Randi Foundation changing $1M challenge rules

Wired reports that the James Randi Educational Foundation is changing the rules for its million-dollar cash prize to anyone who can perform a psychic or supernatural ability under controlled conditions, to better focus on high-profile charlatans and spend less time testing people with obvious schizophrenia or other delusions. As of April 1st, if you want to apply for the prize you need to have some sort of media profile about their power and a letter from an academic who has seen their ability. (Thanks to Janie for the link!)

When do we choke under pressure?

Cognitive Daily has a nice summary of a study showing that people tend to choke under pressure on tasks that use your working memory, but actually do better under pressure on so-called information-integration tasks that require less working memory.

Evolution and the Samurai Crab

I wasn’t planning on posting anything for the Carl Sagan blog-a-thon marking the 10th anniversary of his death, but as it happens I recently discovered something I’d always remembered from Sagan’s 1978-79 TV show Cosmos was probably wrong.


I still have a mental image of Sagan sitting in a boat talking about how for millennia Japanese fishermen would throw back crabs that resembled a human face, thinking it might be the spirit of an ancient samurai. Over the years, he explained, these returned crabs bred to look even more like human faces, and the result of this unintentional artificial selection is the so-called samurai crabs, which bear a striking resemblance to the face of a samurai.

It’s a great story which has been around at least since a 1952 Life Magazine article by evolutionary biologist Julian Huxley. But according to a 1993 article by crustacean evolutionary biologist Joel Martin it’s almost certainly false. He points out that, though the myth that the crabs in the Sea of Japan are the ghosts of defeated Heike samurai is fairly old, there are three reasons the face-like quality of the crabs can’t be due to selective fishing:

  1. Many crabs look like human faces, whether or not they are from the Sea of Japan or in regularly fished waters. The grooves that make the outline of the face are caused by supportive ridges that serve as sites for muscle attachments.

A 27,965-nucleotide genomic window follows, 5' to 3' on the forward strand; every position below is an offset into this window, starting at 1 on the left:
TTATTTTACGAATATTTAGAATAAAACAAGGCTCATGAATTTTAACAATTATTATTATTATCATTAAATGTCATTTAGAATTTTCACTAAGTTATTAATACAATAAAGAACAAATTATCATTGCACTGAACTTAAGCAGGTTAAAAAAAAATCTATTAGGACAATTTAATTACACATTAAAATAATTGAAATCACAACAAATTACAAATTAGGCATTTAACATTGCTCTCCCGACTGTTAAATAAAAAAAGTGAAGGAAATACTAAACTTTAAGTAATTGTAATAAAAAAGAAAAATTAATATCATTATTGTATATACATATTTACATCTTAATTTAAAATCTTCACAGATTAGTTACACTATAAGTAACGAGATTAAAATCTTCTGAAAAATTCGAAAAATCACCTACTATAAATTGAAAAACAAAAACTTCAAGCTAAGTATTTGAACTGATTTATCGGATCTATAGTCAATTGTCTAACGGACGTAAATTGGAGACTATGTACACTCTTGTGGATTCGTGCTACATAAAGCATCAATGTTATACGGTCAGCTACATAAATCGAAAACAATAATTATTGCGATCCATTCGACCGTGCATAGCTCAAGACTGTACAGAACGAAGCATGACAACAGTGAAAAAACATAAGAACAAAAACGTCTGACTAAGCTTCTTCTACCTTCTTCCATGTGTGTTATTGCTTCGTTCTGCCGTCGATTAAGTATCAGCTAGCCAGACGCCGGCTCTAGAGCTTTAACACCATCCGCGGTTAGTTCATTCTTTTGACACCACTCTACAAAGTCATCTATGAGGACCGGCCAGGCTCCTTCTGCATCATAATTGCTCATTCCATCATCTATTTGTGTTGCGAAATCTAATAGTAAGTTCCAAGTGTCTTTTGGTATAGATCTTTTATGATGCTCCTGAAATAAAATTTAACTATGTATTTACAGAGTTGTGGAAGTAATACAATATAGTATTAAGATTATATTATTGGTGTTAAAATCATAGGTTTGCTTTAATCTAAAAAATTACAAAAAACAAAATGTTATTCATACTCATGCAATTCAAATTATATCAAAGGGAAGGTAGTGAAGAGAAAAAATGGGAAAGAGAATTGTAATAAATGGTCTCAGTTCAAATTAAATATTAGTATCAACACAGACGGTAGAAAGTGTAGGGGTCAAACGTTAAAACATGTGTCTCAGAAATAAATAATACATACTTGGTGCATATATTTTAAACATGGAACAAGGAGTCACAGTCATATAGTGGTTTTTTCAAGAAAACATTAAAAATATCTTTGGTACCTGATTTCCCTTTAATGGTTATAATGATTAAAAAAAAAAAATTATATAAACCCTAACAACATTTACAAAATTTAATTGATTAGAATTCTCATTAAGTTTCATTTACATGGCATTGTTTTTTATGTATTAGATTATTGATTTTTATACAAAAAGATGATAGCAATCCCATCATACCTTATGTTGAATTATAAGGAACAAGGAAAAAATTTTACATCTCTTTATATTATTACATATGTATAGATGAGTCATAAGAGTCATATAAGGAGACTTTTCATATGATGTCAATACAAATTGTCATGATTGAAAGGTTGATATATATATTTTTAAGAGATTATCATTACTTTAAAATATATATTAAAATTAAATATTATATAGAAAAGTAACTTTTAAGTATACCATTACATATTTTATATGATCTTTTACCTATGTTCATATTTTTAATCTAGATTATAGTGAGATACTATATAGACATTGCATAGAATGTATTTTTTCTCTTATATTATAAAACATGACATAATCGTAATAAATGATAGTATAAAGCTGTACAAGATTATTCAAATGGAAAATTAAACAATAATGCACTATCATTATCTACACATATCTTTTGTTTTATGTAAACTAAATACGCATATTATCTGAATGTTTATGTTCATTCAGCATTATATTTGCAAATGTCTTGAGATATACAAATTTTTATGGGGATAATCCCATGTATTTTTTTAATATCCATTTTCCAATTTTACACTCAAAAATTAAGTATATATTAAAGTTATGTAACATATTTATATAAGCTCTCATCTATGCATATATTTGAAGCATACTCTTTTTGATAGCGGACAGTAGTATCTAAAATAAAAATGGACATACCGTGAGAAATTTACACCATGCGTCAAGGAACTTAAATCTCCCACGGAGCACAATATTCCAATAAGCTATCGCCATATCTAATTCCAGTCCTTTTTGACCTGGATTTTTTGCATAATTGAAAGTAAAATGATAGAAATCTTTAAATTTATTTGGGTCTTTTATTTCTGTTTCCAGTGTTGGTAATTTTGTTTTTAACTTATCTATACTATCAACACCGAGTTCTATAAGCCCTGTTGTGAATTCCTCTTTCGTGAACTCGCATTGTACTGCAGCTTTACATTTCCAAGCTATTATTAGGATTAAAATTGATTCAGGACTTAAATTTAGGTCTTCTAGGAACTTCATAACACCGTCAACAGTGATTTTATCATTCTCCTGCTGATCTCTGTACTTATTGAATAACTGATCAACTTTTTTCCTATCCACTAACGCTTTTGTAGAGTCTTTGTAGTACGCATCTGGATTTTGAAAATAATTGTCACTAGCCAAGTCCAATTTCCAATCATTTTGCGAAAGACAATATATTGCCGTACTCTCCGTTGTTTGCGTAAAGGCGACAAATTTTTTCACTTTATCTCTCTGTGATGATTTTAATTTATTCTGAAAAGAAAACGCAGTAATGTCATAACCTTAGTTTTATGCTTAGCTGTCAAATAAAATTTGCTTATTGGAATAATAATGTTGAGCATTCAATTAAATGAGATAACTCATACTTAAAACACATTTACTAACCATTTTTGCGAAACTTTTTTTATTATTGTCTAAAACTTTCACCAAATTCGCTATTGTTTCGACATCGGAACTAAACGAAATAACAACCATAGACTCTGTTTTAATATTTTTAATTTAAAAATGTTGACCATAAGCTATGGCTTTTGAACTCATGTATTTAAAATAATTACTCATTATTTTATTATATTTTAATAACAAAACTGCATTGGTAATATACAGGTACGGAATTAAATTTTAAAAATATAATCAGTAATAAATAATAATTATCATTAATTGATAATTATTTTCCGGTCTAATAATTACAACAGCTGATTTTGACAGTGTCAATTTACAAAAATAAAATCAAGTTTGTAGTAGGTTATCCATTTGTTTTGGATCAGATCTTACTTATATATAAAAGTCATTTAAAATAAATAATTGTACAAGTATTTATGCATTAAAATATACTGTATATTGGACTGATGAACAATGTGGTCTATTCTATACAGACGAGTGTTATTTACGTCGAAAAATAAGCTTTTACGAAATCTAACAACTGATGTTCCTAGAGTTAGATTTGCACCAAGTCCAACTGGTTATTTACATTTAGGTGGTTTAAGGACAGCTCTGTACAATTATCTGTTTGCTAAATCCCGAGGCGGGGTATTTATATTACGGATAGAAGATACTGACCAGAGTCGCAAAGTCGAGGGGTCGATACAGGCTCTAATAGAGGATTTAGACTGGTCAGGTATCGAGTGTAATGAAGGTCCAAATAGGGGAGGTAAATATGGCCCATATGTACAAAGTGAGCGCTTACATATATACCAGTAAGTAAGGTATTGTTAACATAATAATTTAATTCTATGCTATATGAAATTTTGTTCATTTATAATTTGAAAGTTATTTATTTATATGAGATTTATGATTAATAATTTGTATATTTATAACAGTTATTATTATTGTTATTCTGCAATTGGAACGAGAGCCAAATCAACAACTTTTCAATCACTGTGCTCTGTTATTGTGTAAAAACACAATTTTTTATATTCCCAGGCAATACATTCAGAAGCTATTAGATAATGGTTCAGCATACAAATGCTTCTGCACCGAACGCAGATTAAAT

2. Fossils of crabs closely related to the samurai crab also resemble human faces, even though they predate man’s appearance on earth.

  3. Most damning of all, the fishermen who make their living from the Sea of Japan don’t eat any of the samurai crab regardless of what they look like: they don’t grow any bigger than 1.2 inches across the back, so fishermen always just throw them back (or rather, they never bother to retrieve them from their nets in the first place).

It’s a shame that the story of unintentional artificial selection isn’t true, because it really is a great teaching story about evolution. The fact that I still remembered it enough to go searching on Wikipedia for “samurai crab” 27 years after I saw the original program may be the best testament to Carl Sagan I can give.

How your body processes soda

Via Healthbolt, how your body processes Coke or any other sugary caffeinated soda. I’m interested in seeing the citations, which the author promises he’ll link to. (Thanks to Aaron for the link!)

Earliest sunset of the year

A bit of trivia: even though the Winter Solstice isn’t for another couple weeks, tomorrow will be the earliest sunset of the year (about 4:55 PM in San Francisco). That’s because even though the days will keep getting shorter until December 22nd, sunrise will be getting later even faster.

(Calculated over at Express Tech’s Sunrise and Sunset Calculator, which is only one I could find that includes seconds.)